Jesus' perfect offering of Himself for us fulfilled the sin offering of Leviticus 4. Our acceptance of His offering for atonement puts us under obligation.
Can a Christian commit a sin, and still be a Christian? Or would this be 'the unpardonable sin'? Or would it prove he never was a Christian?
Sometimes Christians fixate on past sins. But we cannot experience the joy of salvation while obsessing on past sins. Christ's blood covers sins repented of.
When we do something against the law or even against our own conscience, guilt is triggered, and we suffer, not just a gut-wrenching emotion, but also a descent into a state of culpability, of sin. Martin Collins instructs the guilty on their response to g. . .
On the Day of Atonement, the one goat's blood cleansed the altar of all the sins, while the azazel took them away. Jesus Christ fulfilled both these roles.
Hebrews 9 and 10 clarify the Atonement ritual of Leviticus 16. The author makes no mention of Satan, but says that Jesus bears our sins like the azazel goat.
Refraining from work on the Day of Atonement symbolizes our inability to atone for our sins. We, humble and poor in spirit, depend upon God for everything.
Man's estrangement from God is wholly man's fault. Atonement denotes the way harmony is achieved, making the entire world at one or reconciled with God.
The Bible frequently uses the hyssop plant as a symbol of cleansing and purification. In relation to Christ's sacrifice, this herb has a connection to the Passover.
The goat for azazel (complete removal) bore the sins of the nation out of sight. Jesus Christ likewise had our iniquities laid on Him, and He bore them.
In Israel, sins were symbolically placed on the altar throughout the year. On Yom Kippur, one goat's blood cleansed the altar; the second took away the sins.
The Day of Atonement is not fulfilled with the binding of Satan. Rather, there are numerous prophecies of God atoning for the sins of physical Israel.
On the Day of Atonement, the live goat bears the sins of the nation. Many think this represents Satan as the source of sin, yet Scripture reveals the truth.
The prospect of atonement and salvation is available to everybody, but only those called by the Father—not by an evangelical altar call—are eligible.
The Day of Atonement is not about Satan, but about the complete cleansing from sins through Christ. The Passover is not a sin offering, but a peace offering.
The leper's healing teaches that, while Jesus freely healed the man, his cleansing was not really free. The gift he was told to present contains vital instruction.
Jesus' healing of the leper in Mark 1:40-45 exhibits His compassion for those suffering the repulsive effects of sin. Martin Collins examines how the cleansing of this horribly diseased man parallels the spiritual cleansing that prepares us for salvation.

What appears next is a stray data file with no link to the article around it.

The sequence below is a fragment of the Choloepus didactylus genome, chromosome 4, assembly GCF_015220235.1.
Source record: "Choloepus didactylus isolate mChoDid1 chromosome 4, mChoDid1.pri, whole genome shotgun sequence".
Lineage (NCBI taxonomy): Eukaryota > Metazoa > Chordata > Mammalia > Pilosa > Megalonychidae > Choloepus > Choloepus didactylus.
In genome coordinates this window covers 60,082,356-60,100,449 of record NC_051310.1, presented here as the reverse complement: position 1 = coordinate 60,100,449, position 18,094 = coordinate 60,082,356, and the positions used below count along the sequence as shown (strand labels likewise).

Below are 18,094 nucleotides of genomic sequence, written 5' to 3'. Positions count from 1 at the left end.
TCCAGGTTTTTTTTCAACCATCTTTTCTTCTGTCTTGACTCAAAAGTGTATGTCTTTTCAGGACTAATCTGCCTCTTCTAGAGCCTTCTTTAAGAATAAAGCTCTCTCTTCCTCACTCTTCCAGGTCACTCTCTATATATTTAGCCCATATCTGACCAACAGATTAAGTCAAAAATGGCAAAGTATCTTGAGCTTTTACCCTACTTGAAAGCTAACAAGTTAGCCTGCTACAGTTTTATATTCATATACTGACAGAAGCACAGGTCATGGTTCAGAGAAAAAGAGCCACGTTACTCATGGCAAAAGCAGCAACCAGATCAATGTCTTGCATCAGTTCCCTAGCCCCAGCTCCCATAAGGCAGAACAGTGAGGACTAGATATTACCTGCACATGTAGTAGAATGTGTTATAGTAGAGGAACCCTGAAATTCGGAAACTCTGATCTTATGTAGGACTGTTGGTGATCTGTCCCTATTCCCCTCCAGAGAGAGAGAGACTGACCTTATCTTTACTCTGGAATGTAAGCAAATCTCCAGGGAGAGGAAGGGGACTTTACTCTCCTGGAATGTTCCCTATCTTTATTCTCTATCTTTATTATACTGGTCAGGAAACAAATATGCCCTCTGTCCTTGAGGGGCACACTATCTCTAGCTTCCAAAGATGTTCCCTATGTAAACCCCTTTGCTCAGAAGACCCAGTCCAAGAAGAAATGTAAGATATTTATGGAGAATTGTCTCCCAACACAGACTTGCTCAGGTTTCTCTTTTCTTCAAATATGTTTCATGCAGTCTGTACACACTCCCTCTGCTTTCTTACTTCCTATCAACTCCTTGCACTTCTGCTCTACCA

Blessedness and mourning seem contradictory, but obviously Jesus saw spiritual benefits to sorrow. True, godly mourning gets high marks from God.
The subject of justification confuses a great many people. In fact, much of nominal Christianity, even theologians, do not understand the Bible's teaching on it.
John the Baptist is the first of God's messengers to address repentance in the New Testament. ...
The leper who approached Jesus for healing provides us a good example of how we, too, can come before Him for help. Martin Collins examines five vital character traits that we can learn to apply in seeking God's aid.
When the mixed multitude came out of Egypt with Israel, God gave them an opportunity to join His chosen people. Charles Whitaker weaves together some vital lessons for us from this.
God has imputed righteousness to us as His Children because we are in Christ. Our state before God is unleavened provided we maintain this relationship.
Many consider the footwashing at Passover merely as a ritual to remind us of the need to serve one another. But it teaches another godly attribute: forgiveness.
The blood of Christ, a propitiation or appeasing force, the only means to satisfy God's pure sense of justice, is a testimony of God's intense love for us.
David Maas, endeavoring to explain the conundrum as to why God would place a desire for eternity in a perishable creature, begins a two-part series, "From Pilgrim to Pillar," exploring classical and modern, biblical and secular, metaphors depicti. . .
David Grabbe, focusing on the prospect of a new pure language found in Zephaniah 3:8-9, takes issue with the naïve assumption that the blemishes of a language derive from syntactic, morphological, or phonetic considerations, but instead from the depths of . . .
Purity before God is far more than just being clean. John Ritenbaugh explains that to Jesus being pure in heart touches on the very holiness of God!
John Ritenbaugh, reflecting on John 1 and John 3, indicated that both John and Jesus spoke on topics that evidently opened new vistas of understanding (clashing with established tradition), even though the teaching was well established in the culture. Bapt. . .
John Ritenbaugh uses an analogy of a 1910 automobile as opposed to a modern one. Obsolete doesn't mean, as Protestant understanding would have it, "done away." The fault of the Old Covenant was with the hearts of the people. Christ took it upon H. . .
Receive Biblical truth in your inbox—spam-free! This daily newsletter provides a starting point for personal study, and gives valuable insight into the verses that make up the Word of God. See what over 145,000 subscribers are already receiving.